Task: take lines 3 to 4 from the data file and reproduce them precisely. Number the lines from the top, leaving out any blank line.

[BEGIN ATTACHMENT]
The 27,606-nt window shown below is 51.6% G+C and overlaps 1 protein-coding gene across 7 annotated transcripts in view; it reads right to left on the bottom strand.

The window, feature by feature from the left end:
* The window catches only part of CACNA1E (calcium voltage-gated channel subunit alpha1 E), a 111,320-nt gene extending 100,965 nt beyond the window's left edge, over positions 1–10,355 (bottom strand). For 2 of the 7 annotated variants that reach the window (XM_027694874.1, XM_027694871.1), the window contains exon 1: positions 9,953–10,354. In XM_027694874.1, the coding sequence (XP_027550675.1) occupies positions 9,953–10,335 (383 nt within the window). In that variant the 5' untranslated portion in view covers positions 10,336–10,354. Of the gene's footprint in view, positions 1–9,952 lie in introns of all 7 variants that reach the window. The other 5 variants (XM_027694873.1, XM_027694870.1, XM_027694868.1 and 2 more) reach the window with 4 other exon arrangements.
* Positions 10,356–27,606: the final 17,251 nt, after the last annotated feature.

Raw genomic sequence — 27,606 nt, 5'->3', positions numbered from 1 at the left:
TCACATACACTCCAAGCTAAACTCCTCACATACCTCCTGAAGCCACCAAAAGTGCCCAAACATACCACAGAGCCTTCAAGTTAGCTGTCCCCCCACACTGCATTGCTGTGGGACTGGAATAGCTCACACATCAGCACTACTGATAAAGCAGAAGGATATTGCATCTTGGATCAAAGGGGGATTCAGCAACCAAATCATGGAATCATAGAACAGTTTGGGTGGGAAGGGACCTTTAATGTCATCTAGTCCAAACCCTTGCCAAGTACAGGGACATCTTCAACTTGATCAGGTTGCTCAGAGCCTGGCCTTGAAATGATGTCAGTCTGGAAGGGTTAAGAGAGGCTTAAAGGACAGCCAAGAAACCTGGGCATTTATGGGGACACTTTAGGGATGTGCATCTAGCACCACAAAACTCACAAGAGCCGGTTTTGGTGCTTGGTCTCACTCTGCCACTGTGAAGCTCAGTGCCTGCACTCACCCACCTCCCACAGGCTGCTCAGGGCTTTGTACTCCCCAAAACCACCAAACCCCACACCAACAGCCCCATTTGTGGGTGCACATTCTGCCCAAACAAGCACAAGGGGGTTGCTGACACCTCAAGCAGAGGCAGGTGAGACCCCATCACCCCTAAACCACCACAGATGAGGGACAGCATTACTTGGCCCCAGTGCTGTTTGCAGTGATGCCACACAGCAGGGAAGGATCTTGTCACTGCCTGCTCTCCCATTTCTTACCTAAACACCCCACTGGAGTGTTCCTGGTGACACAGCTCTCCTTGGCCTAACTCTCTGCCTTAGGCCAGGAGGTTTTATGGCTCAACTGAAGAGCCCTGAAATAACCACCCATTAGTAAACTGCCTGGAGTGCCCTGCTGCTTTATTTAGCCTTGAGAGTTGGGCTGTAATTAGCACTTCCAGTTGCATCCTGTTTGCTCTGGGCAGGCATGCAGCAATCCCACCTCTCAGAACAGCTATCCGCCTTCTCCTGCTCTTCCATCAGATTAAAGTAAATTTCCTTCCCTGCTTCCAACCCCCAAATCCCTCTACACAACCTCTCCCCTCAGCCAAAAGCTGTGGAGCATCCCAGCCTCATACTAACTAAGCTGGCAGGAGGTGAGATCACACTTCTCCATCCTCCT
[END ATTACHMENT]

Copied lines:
* The window catches only part of CACNA1E (calcium voltage-gated channel subunit alpha1 E), a 111,320-nt gene extending 100,965 nt beyond the window's left edge, over positions 1–10,355 (bottom strand). For 2 of the 7 annotated variants that reach the window (XM_027694874.1, XM_027694871.1), the window contains exon 1: positions 9,953–10,354. In XM_027694874.1, the coding sequence (XP_027550675.1) occupies positions 9,953–10,335 (383 nt within the window). In that variant the 5' untranslated portion in view covers positions 10,336–10,354. Of the gene's footprint in view, positions 1–9,952 lie in introns of all 7 variants that reach the window. The other 5 variants (XM_027694873.1, XM_027694870.1, XM_027694868.1 and 2 more) reach the window with 4 other exon arrangements.
* Positions 10,356–27,606: the final 17,251 nt, after the last annotated feature.